Rabu, 25 September 2013

The Star Online: Lifestyle: Parenting

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The Star Online: Lifestyle: Parenting

Nature's healing therapy


Rooftop gardens in children's hospitals are providing respite and rejuvenation for patients.

ALYSSA Mgeni cried. A lot. "She's seeing 10 doctors a day," said her mother, Aubrey Rahn.

"Every time a doctor comes in, she cries."

But three-year-old Alyssa, who was admitted to Children's Hospital St Paul, Minnesota, last month for medical testing, was all smiles on the hospital's new rooftop garden.

She pushed a button to activate the fountain, and giggled as water trickled over her hand and flowed into the colourful, fanciful basin.

"I use it as a reward," Rahn said of the garden, to help Alyssa get through new hurdles.

"I tell her, 'Afterwards, you get to come up here and explore.'"

Exploring the rooftop garden gives Austin Lopez Flores,a respite from his treatments. (David Jones/Star Tribune/MCT)

Exploring the rooftop garden gives Austin Lopez Flores a respite from his treatments. – MCT 

There are lots of places to explore at the Storybook Garden, which covers about 1800 square metres off the paediatric intensive care unit on the fourth floor.

In addition to the interactive fountain, there's playground equipment for climbing, little cars for driving and even a "talking tube" where kids can speak into the ear of a deer statue, and the sound comes out of a giant sculpted pink flower.

There are plenty of real flowers, too – lush tropicals in big containers, and beds of succulents and colourful blooms growing in built-in planters on the fountain structure.

But the rooftop garden isn't all play. It's part of the healing process.

"A lot of hospitals are now realising the importance of green space and gardens to help with healing," said Dr Bruce Bostrom, a hematologist and oncologist at Children's.

Spending time in a garden gives patients and their families a place to stretch their legs, get some fresh air, sunshine and Vitamin D, which many Minnesotans lack, he noted.

While on the new rooftop garden, Alyssa Mgeni(left), and her mum Aubrey Rahn, tested out a new interactive fountain.(David Joles/Star Tribune/MCT)

While on the new rooftop garden, Alyssa and her mum Rahn tested out a new interactive fountain. – MCT 

Just getting out of a clinical setting and into a park-like environment, even for a few minutes, can be therapeutic.

"The mind-body connection is huge," Bostrom said.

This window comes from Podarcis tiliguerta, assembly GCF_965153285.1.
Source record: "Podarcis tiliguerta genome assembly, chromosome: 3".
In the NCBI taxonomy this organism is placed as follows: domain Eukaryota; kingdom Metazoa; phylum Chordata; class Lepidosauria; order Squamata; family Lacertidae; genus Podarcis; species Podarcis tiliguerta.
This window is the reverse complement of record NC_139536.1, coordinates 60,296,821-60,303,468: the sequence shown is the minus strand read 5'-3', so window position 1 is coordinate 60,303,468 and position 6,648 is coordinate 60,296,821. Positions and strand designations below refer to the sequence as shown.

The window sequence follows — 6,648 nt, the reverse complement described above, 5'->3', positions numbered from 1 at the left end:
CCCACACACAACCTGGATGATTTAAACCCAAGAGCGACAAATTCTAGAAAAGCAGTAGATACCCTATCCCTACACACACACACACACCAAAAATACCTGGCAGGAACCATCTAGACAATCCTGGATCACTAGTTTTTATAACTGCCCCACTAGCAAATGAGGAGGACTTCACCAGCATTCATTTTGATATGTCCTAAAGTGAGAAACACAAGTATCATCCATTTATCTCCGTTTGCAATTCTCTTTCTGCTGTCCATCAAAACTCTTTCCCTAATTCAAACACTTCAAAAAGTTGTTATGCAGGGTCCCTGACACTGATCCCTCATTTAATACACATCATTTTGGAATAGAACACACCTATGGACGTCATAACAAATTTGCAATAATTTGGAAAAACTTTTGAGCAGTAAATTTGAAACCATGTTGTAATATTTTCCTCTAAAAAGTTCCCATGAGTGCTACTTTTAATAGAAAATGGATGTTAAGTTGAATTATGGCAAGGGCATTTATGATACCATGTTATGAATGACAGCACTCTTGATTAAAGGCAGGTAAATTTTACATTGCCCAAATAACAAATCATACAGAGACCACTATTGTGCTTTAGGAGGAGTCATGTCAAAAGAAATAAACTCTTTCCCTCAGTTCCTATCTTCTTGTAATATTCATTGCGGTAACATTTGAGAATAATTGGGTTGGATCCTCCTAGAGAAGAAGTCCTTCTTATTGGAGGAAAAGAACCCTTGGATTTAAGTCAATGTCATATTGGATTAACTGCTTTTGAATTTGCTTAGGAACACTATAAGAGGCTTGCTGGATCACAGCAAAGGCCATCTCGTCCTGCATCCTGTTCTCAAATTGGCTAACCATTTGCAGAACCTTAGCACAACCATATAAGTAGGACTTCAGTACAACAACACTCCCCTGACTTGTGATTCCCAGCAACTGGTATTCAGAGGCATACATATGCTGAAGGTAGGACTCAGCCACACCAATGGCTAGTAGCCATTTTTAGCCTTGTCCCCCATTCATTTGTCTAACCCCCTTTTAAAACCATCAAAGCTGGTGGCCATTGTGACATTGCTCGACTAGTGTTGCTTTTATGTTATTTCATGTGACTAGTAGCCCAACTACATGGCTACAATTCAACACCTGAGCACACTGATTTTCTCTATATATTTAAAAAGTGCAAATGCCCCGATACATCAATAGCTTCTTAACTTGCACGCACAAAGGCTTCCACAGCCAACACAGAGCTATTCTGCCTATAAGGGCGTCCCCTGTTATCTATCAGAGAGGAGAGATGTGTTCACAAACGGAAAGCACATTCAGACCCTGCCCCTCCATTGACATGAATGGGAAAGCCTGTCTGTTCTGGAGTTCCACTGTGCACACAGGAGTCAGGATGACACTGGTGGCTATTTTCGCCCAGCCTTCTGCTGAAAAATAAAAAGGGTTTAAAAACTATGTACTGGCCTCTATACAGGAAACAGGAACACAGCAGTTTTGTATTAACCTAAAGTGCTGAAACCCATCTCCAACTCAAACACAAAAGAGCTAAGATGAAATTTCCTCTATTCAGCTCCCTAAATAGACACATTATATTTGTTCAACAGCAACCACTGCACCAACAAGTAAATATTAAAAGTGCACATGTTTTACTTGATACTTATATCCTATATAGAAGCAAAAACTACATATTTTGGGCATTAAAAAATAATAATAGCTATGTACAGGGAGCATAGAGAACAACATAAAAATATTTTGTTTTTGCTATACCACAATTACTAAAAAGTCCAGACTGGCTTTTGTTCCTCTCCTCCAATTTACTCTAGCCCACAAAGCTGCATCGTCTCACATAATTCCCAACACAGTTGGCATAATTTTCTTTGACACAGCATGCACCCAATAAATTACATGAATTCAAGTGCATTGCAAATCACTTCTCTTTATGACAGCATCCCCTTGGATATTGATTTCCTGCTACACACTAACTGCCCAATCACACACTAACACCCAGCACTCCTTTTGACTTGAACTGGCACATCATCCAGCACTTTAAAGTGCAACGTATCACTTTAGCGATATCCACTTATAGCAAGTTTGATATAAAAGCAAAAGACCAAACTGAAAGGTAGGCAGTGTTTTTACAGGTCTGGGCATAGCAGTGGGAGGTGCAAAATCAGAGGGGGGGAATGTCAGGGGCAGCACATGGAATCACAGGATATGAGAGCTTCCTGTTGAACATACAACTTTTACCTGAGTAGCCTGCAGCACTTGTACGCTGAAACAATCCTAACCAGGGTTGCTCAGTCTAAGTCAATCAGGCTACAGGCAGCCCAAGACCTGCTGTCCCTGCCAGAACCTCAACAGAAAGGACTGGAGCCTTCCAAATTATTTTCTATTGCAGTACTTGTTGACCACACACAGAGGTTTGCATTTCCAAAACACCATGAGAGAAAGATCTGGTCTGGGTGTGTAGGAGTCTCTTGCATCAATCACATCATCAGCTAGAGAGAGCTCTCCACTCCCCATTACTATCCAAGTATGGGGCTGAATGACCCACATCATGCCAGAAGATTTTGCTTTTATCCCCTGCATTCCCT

"When patients can relax and de-stress, it certainly improves healing and outcomes."

There's something about interacting with nature that is inherently therapeutic, said Leonard Gloeb, a master gardener and longtime volunteer with the hospital's Little Green Friends programme.

Over two decades and 15,000 volunteer hours, he's seen anxious, withdrawn young patients relax and open up after they've spent time potting and tending their own little seedlings.

One patient's mother was inspired to become a master gardener after seeing the change in her daughter.

"Before you came in, she wouldn't talk to anyone," the woman told Gloeb.

"But after you left, she started talking to the nurses. It was just like a miracle."

"I see little miracles every time I'm down here," Gloeb said.

This Children's Hospital had a more conventional ground-floor garden before, but it was dug up to make room for an addition to the hospital.

The new rooftop garden, funded by hospital donors, was designed with many therapeutic features, said Erin Keifenheim, communications consultant, Children's Hospitals and Clinics of Minnesota.

There's a labyrinth for walking and meditation.

The play structures are used not just to encourage kids to exercise, but also for rehabilitation.

A spongey surface beneath the structures keeps kids from getting hurt if they fall off, and walking on different surfaces is also good for rehabilitation, Bostrom noted.

"It's much more exciting to walk in a beautiful garden than the halls of the hospital."

The fountain was designed with sweet little details, such as hidden beetles that make great targets in a game of "I Spy."

The design of the fountain also limits pooling water, which can harbour germs.

And the fanciful speaking tube can be used in speech therapy, Keifenheim said.

The horticultural elements of the garden, which are tended by the hospital's maintenance staff, were designed and installed by Bachman's, which had great leeway with plant selection, according to Tara Yost, senior sales consultant.

"They had already purchased the pots," she said.

"Basically, they told us, 'Make this look beautiful.'"

The rooftop location dictated many of the plant choices, Yost said.

"The rooftop gets full sun – hot, baking sun. Heat reflects off the building and rubber floor. We needed plants that could tolerate that, that were both heat-tolerant and drought-tolerant."